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I am designing a heater block using 12 heaters. Each one has 200W/230V ratings. I have decided to use 3 pole SSR for control heaters with help of PID temperature controller.

The SSR manufacture recommend connection method as below image. (Star or delta connection).

Manufacture recommended connection

Manufacture recommended connection method

enter image description here

My connection method

But my heater voltage is 230V and I decided to use 4group of parallel connected heaters for each pole of the SSR. (Local phase to phase voltage is 400V and phase to neutral is 230V)

My question is "Is there any problem of my connection method relative to manufacture recommended(Actually not recommended. But its the mentioned method) method?"

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    \$\begingroup\$ The diagram doesn't actually indicate unambiguously how you plan to make connections. You don't have links to the devices either so nobody is going to tell you it's good without checking all these things. \$\endgroup\$
    – Andy aka
    Nov 16 '20 at 19:13
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    \$\begingroup\$ You should use the 'Star' (aka Wye) connection, and if your heaters are arranged so that you have the same load on each phase then you don't need to connect neutral (assuming you have a 3-phase supply). \$\endgroup\$
    – brhans
    Nov 16 '20 at 19:32
  • \$\begingroup\$ @brhans Its correct. Dont need a neutral connection for Star. But my heaters rated voltage is 230V. If I connect as Star I can only connect 9 heaters. I have 12. And also the heater voltage will 200V. Its less than rated value. \$\endgroup\$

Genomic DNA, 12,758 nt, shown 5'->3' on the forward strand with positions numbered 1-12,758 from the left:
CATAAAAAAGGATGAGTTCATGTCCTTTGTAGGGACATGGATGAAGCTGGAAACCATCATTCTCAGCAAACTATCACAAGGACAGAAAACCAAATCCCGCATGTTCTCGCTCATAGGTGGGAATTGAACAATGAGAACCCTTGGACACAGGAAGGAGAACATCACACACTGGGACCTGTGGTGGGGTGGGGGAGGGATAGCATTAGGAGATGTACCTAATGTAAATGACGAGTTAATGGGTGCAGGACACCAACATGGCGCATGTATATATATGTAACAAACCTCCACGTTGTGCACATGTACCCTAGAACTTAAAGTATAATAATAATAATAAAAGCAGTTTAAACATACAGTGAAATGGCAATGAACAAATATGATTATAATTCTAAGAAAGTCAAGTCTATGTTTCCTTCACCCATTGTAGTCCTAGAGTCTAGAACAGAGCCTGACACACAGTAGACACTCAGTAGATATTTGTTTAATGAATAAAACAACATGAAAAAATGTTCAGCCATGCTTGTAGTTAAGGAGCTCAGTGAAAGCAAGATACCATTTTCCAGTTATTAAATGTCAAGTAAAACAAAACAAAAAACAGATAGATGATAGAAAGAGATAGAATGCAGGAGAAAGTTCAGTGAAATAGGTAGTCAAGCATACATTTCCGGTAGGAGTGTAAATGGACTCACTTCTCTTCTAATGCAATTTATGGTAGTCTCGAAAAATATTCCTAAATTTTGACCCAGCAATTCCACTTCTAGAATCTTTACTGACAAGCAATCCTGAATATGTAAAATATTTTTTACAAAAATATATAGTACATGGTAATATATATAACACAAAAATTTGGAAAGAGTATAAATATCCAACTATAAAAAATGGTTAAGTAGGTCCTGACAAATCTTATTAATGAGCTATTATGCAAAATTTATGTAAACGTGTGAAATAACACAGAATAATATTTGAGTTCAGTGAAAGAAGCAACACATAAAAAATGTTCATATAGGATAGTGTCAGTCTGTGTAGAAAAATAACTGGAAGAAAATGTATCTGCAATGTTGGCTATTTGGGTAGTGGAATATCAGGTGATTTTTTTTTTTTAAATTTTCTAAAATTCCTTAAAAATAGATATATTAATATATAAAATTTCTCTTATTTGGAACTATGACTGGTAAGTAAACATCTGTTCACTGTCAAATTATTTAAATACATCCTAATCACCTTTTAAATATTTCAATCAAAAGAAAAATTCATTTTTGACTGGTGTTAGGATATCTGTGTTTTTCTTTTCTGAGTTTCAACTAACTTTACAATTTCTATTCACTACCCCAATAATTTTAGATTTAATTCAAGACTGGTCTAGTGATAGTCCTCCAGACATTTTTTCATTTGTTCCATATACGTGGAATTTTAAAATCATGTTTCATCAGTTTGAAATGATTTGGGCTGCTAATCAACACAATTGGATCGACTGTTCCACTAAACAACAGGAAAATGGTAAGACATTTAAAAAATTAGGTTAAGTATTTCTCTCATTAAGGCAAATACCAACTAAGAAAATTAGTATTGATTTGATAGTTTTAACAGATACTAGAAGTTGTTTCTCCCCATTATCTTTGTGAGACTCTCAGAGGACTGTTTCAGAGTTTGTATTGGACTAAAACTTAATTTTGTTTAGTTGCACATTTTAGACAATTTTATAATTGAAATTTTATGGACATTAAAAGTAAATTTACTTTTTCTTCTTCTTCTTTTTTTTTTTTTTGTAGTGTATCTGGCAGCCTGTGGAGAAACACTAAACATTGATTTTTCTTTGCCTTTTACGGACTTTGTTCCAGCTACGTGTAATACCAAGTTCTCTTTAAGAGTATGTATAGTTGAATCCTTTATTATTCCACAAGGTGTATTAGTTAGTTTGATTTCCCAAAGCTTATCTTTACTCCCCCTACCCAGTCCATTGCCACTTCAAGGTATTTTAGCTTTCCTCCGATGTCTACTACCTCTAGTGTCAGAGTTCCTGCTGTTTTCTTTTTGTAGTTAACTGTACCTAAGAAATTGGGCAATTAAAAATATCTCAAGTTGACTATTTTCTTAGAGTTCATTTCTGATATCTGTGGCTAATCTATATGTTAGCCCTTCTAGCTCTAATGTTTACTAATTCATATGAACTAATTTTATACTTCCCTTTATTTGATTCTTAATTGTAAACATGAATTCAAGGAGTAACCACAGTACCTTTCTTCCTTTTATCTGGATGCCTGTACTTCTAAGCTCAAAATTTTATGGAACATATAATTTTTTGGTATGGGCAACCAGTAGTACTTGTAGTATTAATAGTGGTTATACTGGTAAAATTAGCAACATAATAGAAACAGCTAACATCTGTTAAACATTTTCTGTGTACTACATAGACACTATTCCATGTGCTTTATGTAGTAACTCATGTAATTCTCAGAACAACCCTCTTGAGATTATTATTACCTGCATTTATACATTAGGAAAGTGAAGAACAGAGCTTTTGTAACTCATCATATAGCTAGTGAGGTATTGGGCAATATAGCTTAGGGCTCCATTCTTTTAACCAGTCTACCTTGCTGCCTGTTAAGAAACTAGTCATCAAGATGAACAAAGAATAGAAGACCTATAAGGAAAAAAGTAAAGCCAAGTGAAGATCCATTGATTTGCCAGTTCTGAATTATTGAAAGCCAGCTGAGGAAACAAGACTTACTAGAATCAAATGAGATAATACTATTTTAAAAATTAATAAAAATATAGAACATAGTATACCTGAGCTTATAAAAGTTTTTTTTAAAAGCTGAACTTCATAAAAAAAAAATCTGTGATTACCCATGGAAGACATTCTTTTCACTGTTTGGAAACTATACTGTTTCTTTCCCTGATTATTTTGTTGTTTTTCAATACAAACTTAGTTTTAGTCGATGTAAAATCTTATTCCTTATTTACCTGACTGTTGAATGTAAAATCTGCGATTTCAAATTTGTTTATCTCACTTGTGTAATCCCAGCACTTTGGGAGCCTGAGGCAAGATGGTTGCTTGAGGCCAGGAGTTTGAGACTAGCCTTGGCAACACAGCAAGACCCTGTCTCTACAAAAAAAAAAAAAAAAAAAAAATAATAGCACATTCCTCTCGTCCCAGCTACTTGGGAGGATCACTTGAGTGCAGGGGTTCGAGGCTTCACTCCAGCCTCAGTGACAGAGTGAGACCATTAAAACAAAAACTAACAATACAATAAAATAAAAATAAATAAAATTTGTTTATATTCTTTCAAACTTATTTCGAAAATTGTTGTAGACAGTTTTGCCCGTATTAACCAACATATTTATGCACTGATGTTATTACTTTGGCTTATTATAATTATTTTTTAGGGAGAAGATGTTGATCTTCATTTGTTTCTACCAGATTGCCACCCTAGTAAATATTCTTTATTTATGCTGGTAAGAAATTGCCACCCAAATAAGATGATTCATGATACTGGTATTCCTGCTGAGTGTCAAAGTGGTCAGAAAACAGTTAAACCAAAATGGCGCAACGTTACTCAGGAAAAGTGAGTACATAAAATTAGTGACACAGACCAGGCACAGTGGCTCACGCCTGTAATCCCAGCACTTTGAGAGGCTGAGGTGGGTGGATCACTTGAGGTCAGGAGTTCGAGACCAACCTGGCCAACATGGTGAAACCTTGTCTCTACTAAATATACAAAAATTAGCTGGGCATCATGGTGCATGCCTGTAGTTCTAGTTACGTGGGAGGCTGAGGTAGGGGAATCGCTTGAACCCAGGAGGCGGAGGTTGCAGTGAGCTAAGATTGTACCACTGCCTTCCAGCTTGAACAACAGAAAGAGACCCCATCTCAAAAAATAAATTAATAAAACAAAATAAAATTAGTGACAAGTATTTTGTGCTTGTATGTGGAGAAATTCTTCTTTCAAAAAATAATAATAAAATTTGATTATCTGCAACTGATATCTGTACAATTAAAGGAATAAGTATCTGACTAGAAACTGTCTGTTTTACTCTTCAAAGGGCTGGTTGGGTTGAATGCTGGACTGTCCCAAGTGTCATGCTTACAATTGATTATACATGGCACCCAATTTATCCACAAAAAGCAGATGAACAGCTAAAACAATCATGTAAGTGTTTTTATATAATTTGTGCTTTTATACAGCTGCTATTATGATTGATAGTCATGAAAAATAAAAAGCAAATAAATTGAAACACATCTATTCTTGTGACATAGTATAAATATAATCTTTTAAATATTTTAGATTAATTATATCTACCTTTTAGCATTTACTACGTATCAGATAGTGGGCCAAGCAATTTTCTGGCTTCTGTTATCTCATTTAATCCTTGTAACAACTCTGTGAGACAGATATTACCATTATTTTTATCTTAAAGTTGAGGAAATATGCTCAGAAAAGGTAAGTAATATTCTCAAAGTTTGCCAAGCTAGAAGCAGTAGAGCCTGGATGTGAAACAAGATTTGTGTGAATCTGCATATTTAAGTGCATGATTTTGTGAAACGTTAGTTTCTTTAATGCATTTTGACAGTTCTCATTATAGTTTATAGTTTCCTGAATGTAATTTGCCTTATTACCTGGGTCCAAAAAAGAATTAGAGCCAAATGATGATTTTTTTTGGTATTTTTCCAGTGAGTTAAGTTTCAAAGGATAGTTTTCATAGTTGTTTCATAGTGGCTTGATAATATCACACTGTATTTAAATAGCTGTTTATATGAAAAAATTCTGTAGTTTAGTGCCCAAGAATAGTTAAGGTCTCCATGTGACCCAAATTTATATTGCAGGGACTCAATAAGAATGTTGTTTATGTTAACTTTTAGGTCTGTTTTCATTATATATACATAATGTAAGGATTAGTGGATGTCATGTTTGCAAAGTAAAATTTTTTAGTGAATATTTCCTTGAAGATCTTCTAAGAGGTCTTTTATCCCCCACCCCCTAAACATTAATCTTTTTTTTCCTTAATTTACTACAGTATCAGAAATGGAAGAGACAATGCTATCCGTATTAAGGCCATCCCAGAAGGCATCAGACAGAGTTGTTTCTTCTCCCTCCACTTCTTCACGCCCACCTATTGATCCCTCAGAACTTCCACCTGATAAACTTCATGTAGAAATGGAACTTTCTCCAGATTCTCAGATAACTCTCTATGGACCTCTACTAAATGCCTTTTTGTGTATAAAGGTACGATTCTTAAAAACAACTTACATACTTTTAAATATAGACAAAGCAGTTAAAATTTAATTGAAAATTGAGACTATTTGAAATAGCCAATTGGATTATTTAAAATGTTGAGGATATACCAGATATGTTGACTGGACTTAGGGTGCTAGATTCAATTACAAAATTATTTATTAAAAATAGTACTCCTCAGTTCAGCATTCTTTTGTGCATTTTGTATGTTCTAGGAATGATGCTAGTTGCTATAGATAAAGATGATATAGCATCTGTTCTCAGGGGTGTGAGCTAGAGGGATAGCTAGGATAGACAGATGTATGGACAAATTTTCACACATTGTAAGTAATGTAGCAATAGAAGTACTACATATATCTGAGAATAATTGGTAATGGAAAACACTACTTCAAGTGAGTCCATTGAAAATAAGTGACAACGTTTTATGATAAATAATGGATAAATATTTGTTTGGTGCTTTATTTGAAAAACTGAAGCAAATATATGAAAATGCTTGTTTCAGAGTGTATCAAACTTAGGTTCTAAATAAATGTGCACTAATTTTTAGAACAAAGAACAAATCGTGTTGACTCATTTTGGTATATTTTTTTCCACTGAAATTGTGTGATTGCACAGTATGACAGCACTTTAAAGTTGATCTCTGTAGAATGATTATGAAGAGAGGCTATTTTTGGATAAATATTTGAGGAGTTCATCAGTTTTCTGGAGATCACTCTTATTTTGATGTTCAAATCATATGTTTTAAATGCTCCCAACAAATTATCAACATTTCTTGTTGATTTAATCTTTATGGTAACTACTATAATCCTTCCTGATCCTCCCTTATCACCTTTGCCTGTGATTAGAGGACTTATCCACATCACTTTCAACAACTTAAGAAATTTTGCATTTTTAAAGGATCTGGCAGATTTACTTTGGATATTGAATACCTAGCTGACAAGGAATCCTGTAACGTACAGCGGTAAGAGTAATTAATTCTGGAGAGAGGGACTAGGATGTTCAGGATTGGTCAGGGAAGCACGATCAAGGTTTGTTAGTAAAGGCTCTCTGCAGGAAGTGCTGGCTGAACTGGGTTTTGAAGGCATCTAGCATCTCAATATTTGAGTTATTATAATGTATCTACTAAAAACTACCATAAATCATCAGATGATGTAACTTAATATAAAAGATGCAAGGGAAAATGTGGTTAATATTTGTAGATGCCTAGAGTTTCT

– user_fs10
    Nov 16 '20 at 19:38
  • \$\begingroup\$ @Andyaka I have added a simple sketch of my connection method and edited the question. \$\endgroup\$
    – user_fs10
    Nov 16 '20 at 19:39
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    \$\begingroup\$ What makes you think that you can only connect 9 heaters in Star? The connection for 12 is exactly as you've drawn it (3 banks of 4 in parallel) except that the Neutral connection is not required. Each heater will see the 230V phase voltage. \$\endgroup\$
    – brhans
    Nov 16 '20 at 19:41
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You left out a ton of details and have probably overlooked one of following.

  • SSR's are often ZCS (zero crossing switch) type so that won't work well with PID control.(that need phase controlled Triacs or missing pulse control)
  • you won't need PID control (anyhow) if the sensor is accurately positioned close but not too close to (/far from) the heater so as not to have a time delay with under(/overshoot. )
    • Just use ON/OFF control with a setpoint temperature-controlled voltage.
  • 750W/1500W/3kW block heaters are standard for oil or water here. (N.A.)
  • Why did you choose 200W x 12 = 2400W?
  • your thermal time constant may burn out the heater elements if dry in a few minutes, there are current sensing methods to detect this condition since the resistance rises.
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It's not that dumb of a question. As you saw, your proposal is the same as the 'star' (wye) connection.

What does neutral do, then? Neutral comes in to play when there is an imbalance in the phases. In your case, the current is balanced, so neutral isn't necessary. In the wye connection the net voltage on the center terminal is zero.

That said, you should consider a delta connection instead. It has better fail-safe properties than wye.

Further reading: https://www.allaboutcircuits.com/textbook/alternating-current/chpt-10/three-phase-y-delta-configurations/

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    \$\begingroup\$ @user_fs10 can't connect 230 V heaters in delta on a 230/400 V supply; they have to be connected in star. A delta connection will require 400 V heaters. The only question is whether a neutral is provided. A star connection will work without one but providing a neutral connection will safeguard the system from the effects of a heater burning out and raising the voltage on the other heaters on that phase (which will also then burn out). The SSR should of course be supplied from a 3 phase MCB (4 pole if neutral is used). Tony Stewart's point on PID control is also important. \$\endgroup\$
    – Graham Nye
    Nov 17 '20 at 0:25

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